In 1914, a few months before World War I broke out in Europe, a tall, slender, brown haired, green-eyed twenty one year old farm girl turned school teacher got on a train near her home of Caneyville, Kentucky. She was leaving behind her parents, her siblings, her fiancé, and all she had ever known, heading to Montana, where she would find her destiny.
Standing five feet ten inches tall, Bertie Mae Layman had already taught grammar school for four years, after graduating from the Western Kentucky State Normal School in Bowling Green, Kentucky in 1910 before she became eighteen years old. On July 31, 1910, Bertie had her eighteenth birthday and began her first teaching job, a one room grammar school for children.
Bertie was born in 1892. Her father was Newton Layman and her mother was Martha Eleanor Wortham Layman. She was the middle child of five children, having old brother Milt, older sister Gay, younger sister Nettye, and younger brother Dewey. They were dirt farmers, raising garden crops. They had a milk cow, raised chickens, and produced some cash crops, such as watermelons.
They lived in a modest two bedroom farm house without indoor plumbing or electricity. The kids helped with chores, inside the home and on the farm. Bertie preferred working outside with her dad. Older sister Gay preferred working with their mother, inside the home. They milked cows, made butter, cooked on a wood burning stove, and tended the working animals.
Bertie was an accomplished horsewoman. She could care for a horse, saddle it up and ride it. She could hitch up a team of horses or mules and drive a wagon as good as any man. She was not afraid of hard work. She relished it. Working alongside her dad, she would toil bringing in crops and helping her dad get them into town.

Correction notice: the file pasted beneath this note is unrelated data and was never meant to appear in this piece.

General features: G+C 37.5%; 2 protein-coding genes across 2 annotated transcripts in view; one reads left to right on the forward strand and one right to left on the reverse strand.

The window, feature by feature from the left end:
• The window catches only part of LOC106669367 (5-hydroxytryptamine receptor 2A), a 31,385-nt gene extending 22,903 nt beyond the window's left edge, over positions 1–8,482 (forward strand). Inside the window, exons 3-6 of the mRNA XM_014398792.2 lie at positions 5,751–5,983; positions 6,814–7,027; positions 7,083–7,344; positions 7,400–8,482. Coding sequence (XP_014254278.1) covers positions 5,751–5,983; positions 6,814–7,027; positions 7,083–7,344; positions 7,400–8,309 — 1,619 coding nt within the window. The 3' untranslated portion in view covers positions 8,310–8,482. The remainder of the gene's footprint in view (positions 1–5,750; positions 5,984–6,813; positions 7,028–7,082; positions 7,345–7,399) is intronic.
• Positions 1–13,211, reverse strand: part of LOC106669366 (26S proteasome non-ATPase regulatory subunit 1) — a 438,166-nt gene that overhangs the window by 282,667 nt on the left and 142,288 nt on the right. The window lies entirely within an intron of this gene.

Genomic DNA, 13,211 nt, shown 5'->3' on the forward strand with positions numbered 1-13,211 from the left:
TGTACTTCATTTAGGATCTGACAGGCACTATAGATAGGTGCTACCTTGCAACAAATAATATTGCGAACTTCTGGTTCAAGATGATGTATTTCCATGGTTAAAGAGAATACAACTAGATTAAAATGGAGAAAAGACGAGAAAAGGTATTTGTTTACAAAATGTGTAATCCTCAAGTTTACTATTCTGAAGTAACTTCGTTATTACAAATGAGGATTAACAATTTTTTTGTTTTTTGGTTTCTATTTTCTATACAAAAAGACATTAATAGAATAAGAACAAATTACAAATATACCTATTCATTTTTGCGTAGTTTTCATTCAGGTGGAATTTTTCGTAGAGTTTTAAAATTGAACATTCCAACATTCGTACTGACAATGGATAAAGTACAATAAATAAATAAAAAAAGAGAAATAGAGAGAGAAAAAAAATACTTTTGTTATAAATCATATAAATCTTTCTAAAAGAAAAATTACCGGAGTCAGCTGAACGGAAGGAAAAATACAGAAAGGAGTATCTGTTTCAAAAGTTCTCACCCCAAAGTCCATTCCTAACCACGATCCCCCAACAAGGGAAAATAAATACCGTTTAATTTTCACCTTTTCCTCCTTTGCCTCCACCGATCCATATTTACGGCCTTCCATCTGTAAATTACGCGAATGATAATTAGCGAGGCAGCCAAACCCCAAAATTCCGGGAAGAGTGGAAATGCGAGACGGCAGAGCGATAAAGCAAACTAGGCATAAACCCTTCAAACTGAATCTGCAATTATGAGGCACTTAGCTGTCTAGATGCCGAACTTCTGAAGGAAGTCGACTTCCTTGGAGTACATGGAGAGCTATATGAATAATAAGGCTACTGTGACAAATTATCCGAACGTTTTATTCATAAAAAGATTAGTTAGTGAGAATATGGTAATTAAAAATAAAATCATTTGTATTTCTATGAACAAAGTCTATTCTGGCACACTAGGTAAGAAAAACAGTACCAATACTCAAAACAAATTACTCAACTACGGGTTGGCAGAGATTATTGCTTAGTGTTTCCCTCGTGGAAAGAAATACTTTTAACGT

When watermelons were in season, Bertie and her dad would load up the wagon with them and head to town and nearby communities. He would sing little made up songs, hawking their watermelons to children and adults in earshot. "Waaa-ter-mel-ons," he would sing. Buyers would hear them, come out to the wagon, and buy a tasty treat for their families.
Bertie was especially close to her father. She had an older brother, but he had mental issues and at age fourteen had to go to a state run facility they called the Insane Asylum in those days. The remaining brother, Dewey, was the youngest sibling, so it fell on Bertie's young shoulders to rise up and become her dad's number one helper on the farm. She did it with joy and determination.
Bertie was tall and strong. Her light, almost white complexion was tinged with color resulting from working in the sun. Her hair was brown, made lighter by working outside. They were of English heritage, long transplanted to America by ancestors many generations removed.
(The end of Part I. See Part II next week)
© 2013, Jim “Pappy” Moore,
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